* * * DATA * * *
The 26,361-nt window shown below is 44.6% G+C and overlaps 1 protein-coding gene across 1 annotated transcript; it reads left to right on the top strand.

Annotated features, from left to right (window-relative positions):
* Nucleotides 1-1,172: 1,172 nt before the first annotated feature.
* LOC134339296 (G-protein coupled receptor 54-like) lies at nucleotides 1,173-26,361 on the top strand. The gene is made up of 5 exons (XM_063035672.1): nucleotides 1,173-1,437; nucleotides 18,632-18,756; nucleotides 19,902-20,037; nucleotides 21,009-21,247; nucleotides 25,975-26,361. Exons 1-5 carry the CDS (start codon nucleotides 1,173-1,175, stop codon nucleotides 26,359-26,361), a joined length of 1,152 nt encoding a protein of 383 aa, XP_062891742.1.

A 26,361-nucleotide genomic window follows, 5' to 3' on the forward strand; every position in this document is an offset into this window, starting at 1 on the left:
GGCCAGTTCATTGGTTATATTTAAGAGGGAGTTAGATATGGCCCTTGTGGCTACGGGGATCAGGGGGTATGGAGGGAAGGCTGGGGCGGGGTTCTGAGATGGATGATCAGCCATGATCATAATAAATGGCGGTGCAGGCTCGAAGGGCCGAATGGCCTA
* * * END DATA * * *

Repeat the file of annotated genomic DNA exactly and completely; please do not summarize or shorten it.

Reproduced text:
The 26,361-nt window shown below is 44.6% G+C and overlaps 1 protein-coding gene across 1 annotated transcript; it reads left to right on the top strand.

Annotated features, from left to right (window-relative positions):
* Nucleotides 1-1,172: 1,172 nt before the first annotated feature.
* LOC134339296 (G-protein coupled receptor 54-like) lies at nucleotides 1,173-26,361 on the top strand. The gene is made up of 5 exons (XM_063035672.1): nucleotides 1,173-1,437; nucleotides 18,632-18,756; nucleotides 19,902-20,037; nucleotides 21,009-21,247; nucleotides 25,975-26,361. Exons 1-5 carry the CDS (start codon nucleotides 1,173-1,175, stop codon nucleotides 26,359-26,361), a joined length of 1,152 nt encoding a protein of 383 aa, XP_062891742.1.

A 26,361-nucleotide genomic window follows, 5' to 3' on the forward strand; every position in this document is an offset into this window, starting at 1 on the left:
GGCCAGTTCATTGGTTATATTTAAGAGGGAGTTAGATATGGCCCTTGTGGCTACGGGGATCAGGGGGTATGGAGGGAAGGCTGGGGCGGGGTTCTGAGATGGATGATCAGCCATGATCATAATAAATGGCGGTGCAGGCTCGAAGGGCCGAATGGCCTA